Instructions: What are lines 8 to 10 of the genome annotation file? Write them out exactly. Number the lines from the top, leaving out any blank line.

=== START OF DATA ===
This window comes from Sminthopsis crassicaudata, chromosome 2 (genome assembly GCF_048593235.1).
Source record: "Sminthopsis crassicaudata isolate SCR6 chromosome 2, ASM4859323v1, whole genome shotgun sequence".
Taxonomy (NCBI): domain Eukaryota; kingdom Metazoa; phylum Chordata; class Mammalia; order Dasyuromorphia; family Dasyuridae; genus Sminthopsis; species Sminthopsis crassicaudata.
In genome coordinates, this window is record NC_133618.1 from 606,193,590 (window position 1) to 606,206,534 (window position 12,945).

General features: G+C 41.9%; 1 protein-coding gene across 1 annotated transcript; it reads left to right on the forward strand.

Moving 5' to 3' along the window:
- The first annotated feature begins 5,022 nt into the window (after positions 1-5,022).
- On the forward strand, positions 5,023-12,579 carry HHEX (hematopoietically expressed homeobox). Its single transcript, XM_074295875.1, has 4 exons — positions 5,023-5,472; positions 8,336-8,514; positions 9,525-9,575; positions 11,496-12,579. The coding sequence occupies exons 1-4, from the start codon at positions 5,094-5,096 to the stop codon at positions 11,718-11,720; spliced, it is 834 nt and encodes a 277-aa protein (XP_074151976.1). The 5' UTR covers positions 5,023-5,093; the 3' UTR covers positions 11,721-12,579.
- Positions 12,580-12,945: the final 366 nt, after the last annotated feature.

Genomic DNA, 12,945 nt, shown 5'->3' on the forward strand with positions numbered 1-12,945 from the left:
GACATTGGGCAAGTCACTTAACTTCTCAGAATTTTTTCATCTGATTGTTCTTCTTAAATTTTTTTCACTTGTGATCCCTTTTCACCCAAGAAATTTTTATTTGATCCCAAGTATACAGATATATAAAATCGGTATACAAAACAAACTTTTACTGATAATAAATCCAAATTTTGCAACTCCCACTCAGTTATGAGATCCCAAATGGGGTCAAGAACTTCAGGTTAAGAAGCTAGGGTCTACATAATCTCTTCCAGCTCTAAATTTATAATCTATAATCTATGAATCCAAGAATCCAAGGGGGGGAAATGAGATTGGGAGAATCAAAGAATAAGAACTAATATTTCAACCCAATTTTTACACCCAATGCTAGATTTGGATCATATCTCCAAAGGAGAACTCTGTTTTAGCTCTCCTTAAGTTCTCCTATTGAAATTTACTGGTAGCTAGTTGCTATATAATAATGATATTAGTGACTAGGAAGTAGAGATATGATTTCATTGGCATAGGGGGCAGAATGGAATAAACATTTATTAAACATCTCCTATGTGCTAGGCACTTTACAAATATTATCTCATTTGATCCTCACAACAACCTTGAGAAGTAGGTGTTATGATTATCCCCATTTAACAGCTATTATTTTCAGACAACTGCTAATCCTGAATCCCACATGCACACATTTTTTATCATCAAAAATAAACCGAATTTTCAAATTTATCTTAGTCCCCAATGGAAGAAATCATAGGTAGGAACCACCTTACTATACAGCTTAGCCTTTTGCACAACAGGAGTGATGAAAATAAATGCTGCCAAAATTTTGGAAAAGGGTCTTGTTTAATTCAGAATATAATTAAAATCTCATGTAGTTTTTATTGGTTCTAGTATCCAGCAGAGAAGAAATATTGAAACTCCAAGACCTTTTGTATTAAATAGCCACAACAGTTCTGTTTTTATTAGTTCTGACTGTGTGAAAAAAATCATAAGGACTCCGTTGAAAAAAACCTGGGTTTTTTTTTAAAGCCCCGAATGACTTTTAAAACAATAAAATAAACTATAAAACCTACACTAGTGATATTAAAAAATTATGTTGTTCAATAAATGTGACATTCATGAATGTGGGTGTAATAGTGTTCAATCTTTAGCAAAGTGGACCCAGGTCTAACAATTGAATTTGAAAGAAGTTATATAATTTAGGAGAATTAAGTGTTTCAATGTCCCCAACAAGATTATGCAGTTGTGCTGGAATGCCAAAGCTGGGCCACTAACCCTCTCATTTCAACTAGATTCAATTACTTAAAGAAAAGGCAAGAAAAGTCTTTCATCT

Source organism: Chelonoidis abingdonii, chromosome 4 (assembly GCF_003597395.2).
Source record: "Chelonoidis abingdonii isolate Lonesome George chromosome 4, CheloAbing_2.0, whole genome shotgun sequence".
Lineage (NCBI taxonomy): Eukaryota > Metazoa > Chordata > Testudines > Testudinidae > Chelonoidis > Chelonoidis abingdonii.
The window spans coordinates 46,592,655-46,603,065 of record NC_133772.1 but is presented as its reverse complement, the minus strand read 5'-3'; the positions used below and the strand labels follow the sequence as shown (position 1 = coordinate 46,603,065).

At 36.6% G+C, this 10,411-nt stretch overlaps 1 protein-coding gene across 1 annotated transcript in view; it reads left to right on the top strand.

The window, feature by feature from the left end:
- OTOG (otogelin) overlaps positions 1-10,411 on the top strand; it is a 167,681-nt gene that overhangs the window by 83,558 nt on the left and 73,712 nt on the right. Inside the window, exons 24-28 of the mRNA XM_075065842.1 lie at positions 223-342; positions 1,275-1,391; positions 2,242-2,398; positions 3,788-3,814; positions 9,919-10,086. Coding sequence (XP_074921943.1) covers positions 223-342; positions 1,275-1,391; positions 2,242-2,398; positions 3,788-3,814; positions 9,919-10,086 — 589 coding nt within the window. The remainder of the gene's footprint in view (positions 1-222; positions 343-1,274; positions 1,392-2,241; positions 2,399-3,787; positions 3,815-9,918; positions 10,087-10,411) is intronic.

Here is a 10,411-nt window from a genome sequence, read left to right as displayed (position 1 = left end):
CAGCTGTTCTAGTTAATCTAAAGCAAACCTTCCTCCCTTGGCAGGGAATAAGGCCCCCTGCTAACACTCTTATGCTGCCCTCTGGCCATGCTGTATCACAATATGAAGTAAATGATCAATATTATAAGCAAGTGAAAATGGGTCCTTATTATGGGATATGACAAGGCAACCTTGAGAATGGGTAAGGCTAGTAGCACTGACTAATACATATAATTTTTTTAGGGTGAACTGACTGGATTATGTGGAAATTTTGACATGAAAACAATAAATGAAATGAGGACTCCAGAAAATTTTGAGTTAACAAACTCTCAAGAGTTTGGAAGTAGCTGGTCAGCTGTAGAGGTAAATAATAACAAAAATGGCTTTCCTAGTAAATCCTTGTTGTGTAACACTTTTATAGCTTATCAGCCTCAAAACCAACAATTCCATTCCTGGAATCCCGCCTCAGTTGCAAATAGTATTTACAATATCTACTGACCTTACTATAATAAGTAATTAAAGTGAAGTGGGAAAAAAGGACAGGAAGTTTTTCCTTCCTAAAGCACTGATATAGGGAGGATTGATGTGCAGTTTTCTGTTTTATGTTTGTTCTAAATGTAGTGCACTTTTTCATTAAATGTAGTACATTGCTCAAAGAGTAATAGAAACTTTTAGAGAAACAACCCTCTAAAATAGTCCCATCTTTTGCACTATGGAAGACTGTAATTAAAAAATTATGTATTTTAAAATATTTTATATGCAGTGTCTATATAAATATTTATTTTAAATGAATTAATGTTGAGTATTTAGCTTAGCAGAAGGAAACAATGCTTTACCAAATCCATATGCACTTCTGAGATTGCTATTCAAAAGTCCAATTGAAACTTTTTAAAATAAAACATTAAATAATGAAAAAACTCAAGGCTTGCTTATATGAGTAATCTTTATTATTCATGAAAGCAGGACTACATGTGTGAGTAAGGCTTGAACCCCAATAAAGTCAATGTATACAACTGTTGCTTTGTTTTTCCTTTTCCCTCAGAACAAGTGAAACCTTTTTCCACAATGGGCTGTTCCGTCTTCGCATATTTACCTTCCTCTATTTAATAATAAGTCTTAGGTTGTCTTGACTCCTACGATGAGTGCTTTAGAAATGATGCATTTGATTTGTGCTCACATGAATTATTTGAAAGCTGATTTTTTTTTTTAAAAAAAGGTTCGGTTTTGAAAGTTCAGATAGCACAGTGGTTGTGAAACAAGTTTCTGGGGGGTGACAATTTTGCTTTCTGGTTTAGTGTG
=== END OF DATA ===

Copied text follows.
- On the forward strand, positions 5,023-12,579 carry HHEX (hematopoietically expressed homeobox). Its single transcript, XM_074295875.1, has 4 exons — positions 5,023-5,472; positions 8,336-8,514; positions 9,525-9,575; positions 11,496-12,579. The coding sequence occupies exons 1-4, from the start codon at positions 5,094-5,096 to the stop codon at positions 11,718-11,720; spliced, it is 834 nt and encodes a 277-aa protein (XP_074151976.1). The 5' UTR covers positions 5,023-5,093; the 3' UTR covers positions 11,721-12,579.
- Positions 12,580-12,945: the final 366 nt, after the last annotated feature.

Genomic DNA, 12,945 nt, shown 5'->3' on the forward strand with positions numbered 1-12,945 from the left: